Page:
The yen lost some ground vis-à-vis the U.S. dollar today as the greenback tested offers around the ¥105.30 level and finding bids around the ¥104.60 level. Traders did not let the paid wander far ahead of the FOMC’s interest rate decision with technicians noting the daily bar is an inside bar. Dealers were also reluctant to put on many new positions ahead of tonight’s quarterly tankan report. Most forecasts predict a pullback in corporate sentiment and the greenback could derive some support from a lower number. Data released in Japan today saw November corporate bankruptcies off 2.6% y/y, the 23rd consecutive monthly decline. Also, Tokyo department store sales receded 5.9% y/y in November to ¥165.6 billion. There are rumours in the market that Bank of Japan will lower its assessment of the economy when their monthly report is released on Friday. BoJ last lowered its assessment of the Japanese economy in November. Economy Minister Takenaka conceded the government has not yet decided on a growth target for the next fiscal year starting in April but market reports suggest GDP growth of around 1.9% is what the government is anticipating. In contrast, private think-tanks are predicting economic expansion of +1.2%. The Nikkei 225 stock index climbed 1.17% to close at ¥10,915.58 while the TOPIX gained 1.26% to close at ¥1,099.55. Dollar offers are cited around the ¥105.60 level. The euro moved higher vis-à-vis the yen as the single currency tested offers around the ¥140.10 level after remaining supported around the ¥139.30 level. Stops were hit above the ¥139.90 level during North American dealing. In Chinese news, the Chinese government reported foreign direct investment climbed 34.36% y/y to US$ 135.04 billion in the first eleven months of 2004.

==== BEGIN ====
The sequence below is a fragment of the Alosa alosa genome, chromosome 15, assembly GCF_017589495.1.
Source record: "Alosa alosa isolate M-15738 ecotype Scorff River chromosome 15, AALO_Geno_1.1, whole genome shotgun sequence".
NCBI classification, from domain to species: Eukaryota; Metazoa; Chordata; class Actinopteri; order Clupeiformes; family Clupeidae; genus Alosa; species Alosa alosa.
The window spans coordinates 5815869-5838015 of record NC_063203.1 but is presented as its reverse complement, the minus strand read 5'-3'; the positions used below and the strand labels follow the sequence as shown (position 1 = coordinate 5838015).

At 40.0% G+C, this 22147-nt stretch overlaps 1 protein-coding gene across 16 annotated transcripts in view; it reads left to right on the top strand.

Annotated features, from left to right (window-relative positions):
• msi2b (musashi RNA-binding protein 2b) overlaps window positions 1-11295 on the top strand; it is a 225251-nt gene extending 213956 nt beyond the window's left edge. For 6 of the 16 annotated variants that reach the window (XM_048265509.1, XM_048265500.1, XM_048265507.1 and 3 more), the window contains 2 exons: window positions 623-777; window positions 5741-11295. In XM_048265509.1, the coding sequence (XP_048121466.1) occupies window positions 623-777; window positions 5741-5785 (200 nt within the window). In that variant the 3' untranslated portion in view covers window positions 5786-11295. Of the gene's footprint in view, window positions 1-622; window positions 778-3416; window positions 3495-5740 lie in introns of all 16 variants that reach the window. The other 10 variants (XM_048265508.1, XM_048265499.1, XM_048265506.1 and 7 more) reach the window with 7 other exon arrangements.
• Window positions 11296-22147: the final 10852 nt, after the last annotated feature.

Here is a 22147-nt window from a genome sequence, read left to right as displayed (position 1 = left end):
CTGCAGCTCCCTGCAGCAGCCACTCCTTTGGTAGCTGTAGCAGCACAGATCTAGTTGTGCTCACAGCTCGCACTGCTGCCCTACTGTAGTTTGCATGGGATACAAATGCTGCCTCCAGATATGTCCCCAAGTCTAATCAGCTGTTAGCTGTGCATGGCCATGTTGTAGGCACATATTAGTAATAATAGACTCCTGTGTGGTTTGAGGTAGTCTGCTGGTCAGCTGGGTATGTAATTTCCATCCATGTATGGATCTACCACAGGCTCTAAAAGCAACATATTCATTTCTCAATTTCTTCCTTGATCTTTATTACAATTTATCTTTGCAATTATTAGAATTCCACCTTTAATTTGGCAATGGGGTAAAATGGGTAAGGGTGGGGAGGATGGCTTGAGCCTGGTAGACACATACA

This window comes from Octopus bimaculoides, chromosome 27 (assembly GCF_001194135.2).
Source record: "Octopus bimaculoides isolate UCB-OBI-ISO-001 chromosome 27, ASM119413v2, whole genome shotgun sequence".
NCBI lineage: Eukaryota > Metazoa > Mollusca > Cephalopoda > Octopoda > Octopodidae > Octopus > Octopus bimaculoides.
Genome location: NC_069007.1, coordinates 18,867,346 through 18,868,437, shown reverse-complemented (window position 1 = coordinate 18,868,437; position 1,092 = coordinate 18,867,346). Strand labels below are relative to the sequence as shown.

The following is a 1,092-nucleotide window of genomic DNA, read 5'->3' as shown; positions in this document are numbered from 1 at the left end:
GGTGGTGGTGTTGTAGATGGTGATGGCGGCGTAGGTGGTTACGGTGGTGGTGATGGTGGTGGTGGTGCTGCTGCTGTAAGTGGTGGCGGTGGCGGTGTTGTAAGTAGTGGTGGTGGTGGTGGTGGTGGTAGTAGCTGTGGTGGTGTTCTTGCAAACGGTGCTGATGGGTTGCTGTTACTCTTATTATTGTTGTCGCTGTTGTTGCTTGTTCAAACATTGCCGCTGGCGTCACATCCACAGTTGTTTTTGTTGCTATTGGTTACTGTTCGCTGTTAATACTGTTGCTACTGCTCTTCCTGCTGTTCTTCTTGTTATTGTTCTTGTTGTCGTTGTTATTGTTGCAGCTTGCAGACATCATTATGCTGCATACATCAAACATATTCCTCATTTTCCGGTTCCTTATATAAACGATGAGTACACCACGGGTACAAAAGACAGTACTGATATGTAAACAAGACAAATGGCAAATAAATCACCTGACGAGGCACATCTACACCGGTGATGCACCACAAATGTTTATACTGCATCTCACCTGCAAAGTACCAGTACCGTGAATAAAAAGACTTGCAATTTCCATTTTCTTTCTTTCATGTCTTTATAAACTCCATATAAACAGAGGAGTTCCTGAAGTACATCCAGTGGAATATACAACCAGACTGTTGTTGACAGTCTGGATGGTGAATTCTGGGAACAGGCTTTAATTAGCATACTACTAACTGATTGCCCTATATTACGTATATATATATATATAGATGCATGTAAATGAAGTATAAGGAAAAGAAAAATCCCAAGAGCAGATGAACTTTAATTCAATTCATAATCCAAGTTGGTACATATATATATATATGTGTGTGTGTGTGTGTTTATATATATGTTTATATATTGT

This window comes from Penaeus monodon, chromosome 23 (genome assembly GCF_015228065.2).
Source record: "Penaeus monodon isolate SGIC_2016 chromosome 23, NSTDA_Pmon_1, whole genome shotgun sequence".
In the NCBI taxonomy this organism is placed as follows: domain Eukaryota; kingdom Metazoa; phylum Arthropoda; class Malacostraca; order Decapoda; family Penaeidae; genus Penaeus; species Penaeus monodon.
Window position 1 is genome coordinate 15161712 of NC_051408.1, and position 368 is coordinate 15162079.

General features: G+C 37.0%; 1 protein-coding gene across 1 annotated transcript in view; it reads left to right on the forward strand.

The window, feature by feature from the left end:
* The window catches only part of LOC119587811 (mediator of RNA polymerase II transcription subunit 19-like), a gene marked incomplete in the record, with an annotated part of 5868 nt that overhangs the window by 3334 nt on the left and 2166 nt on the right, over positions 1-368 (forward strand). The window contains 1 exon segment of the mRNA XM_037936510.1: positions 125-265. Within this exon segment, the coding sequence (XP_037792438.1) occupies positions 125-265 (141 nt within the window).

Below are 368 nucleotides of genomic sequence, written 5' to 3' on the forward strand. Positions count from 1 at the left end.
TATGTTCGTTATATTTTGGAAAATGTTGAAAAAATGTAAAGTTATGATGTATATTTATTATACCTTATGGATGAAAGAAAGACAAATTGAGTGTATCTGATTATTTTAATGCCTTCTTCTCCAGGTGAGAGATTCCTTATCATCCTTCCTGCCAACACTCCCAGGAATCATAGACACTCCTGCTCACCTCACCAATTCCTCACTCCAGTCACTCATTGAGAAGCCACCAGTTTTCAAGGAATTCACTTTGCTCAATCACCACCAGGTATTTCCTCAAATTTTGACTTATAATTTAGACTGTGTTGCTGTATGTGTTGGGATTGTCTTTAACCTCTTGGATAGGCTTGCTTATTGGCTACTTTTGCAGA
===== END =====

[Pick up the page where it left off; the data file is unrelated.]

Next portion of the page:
The British pound retraced most of its intraday losses vis-à-vis the U.S. dollar today as cable tested bids around the US$ 1.9195 level and tested offers above the $1.9280 level during North American dealing. Cable had been bid higher on account of a +1.5% y/y increase in November headline CPI, up from +1.2% y/y in October. These data were stronger-than-expected and represented the highest level since June. These data, however, are unlikely to shift Bank of England interest rate expectations too far north as the market wants to digest tomorrow’s labour market numbers and Thursday’s retail sales number. Cable bids are cited around the $1.9190 level. The euro tested offers around the ₤0.6930 level and was supported around the ₤0.6905 level.
The Swiss franc was little changed vis-à-vis the U.S. dollar today as the greenback tested offers around the CHF 1.1565 level and was supported around the CHF 1.1520 level. The range in Swissy was uncharacteristically narrow today with many dealers on hold ahead of the FOMC interest rate decision. Some market participants are reluctant to put on new positions ahead of Thursday’s Swiss National Bank interest rate decision. Dollar offers are seen around the CHF 1.1575 level. The euro came off vis-à-vis the Swiss franc today as the single currency tested bids around the CHF 1.5345 level and was capped around the CHF 1.5380 level.